WAR IN UKRAINEWhy Is Germany Not Supplying Ukraine with Heavy Weapons?

By Rob Mudge

Published 22 April 2022

The criticism of German Chancellor Olaf Scholz has been unrelenting. He has been accused of stalling and breaking his promises over sending heavy weapons to Ukraine. Here are some of the main points of contention.

The German government has listed several reasons why it’s been unable to dispatch heavy weapons to Ukraine. Do those claims hold up? Several of its explanations are listed below.

Germany Is Simply Following the Lead of Its Allies
This has been Chancellor Olaf Scholz’s mantra since the outbreak of the war. He has said he’s doing everything in close coordination with NATO and EU partners. “Look at what our allies are doing, for example our friends in the G7,” he said at a press conference on Tuesday, pointing out that countries like Canada, the United Kingdom and the United States were supplying the same weapons that Germany was sending.

But on Thursday, the US announced a new military aid package worth $800 million (€740 million) for Ukraine, including for heavy artillery. That brings the total to more than $3 billion in aid since Russia launched its invasion on February 24.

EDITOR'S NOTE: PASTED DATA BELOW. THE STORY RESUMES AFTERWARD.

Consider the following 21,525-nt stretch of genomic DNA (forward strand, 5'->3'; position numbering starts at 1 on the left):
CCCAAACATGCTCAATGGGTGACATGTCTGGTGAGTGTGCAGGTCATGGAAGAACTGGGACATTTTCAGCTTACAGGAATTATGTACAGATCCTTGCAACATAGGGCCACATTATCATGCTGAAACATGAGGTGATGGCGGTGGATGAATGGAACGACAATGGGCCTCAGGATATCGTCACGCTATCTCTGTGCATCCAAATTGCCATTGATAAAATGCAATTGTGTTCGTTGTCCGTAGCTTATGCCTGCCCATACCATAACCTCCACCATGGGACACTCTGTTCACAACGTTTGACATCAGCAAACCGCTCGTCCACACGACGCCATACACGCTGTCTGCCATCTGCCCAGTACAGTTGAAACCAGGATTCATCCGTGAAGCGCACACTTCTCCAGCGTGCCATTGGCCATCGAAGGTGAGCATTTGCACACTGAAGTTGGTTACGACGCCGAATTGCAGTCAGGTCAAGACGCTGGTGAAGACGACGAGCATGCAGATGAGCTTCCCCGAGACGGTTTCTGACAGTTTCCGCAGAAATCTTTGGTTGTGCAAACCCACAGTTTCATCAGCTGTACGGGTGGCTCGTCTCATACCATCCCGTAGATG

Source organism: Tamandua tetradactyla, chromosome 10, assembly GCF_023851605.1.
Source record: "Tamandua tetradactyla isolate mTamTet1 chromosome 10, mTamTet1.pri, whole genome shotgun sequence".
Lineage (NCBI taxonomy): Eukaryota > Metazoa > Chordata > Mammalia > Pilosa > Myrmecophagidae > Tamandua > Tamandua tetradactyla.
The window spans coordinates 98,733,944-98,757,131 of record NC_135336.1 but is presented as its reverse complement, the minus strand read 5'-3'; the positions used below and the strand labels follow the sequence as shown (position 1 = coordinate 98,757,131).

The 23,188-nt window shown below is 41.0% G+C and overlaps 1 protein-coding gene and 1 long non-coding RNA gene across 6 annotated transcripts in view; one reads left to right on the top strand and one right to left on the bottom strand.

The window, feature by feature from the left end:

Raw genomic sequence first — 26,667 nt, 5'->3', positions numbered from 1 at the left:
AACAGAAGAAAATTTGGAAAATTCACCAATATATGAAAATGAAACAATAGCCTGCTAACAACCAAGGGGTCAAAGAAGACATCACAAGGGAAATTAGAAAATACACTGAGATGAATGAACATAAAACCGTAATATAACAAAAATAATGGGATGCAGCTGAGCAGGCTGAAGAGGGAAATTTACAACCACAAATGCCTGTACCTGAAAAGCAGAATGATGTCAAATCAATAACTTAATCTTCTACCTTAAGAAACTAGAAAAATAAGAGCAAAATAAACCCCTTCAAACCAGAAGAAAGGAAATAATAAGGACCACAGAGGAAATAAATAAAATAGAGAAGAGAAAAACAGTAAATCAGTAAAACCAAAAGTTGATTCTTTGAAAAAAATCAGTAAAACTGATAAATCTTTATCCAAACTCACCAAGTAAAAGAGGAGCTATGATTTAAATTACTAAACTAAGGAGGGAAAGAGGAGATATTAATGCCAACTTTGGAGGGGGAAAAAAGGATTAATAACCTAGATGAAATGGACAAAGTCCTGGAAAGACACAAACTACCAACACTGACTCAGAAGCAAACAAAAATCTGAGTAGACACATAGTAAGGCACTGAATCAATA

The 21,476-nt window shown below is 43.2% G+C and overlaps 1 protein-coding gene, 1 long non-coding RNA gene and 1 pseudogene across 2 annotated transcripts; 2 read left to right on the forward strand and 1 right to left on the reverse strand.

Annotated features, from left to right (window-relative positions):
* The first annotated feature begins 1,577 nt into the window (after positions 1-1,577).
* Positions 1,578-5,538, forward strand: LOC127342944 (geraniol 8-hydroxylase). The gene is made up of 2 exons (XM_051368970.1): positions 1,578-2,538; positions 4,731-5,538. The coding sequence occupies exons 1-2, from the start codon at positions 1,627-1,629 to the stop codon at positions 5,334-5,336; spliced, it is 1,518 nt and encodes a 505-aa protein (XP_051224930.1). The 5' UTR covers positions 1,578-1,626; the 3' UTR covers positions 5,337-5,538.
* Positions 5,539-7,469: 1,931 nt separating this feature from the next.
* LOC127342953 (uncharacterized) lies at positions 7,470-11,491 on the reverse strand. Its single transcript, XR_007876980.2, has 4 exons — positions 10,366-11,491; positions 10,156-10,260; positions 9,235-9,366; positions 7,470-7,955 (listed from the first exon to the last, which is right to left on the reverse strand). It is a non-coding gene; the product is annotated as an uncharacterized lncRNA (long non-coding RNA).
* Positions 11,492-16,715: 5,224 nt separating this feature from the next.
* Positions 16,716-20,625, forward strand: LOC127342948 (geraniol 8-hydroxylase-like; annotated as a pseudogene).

By contrast, as of early April, the latest information that has been made available, German spending for Ukraine’s military defense stood at around €186 million, according to the Economic Affairs Ministry. That was mainly used to buy rocket-propelled grenades, anti-aircraft rockets, machine guns, ammunition and protective gear — but not heavy weapons.

Professor Carlo Masala, a defense and security expert at the Bundeswehr University Munich, said Scholz is on the one hand delivering a message to the Russians by saying Germany is still holding back on heavy weapons. On the other hand, it’s also a signal to the domestic audience and his center-left party, the Social Democrats.

This is an issue which is now being debated among various groups in the Social Democratic Party, and he needs them in parliament. He needs all those people who don’t want to deliver heavy weapons because they think that this will escalate the conflict and that Germany will become a target of Russian activities,” he told DW.

While that’s a justifiable concern, it’s difficult to reconcile with the news that several Western countries, including the US, the UK and the Netherlands, have delivered heavy weapons, according to a recent tweet from Ukrainian lawmaker Lesia Vasylenko.

The Czech Republic has reportedly also signed off on sending several dozen Soviet-made T-72 tanks and BMP-1 infantry fighting vehicles. The US announced last week that it would quickly deliver 11 Russian-built Mi-17 helicopters, 200 M113 armored personnel carriers and 90 155-mm field howitzers with 40,000 artillery shells — all of which would qualify as heavy weapons.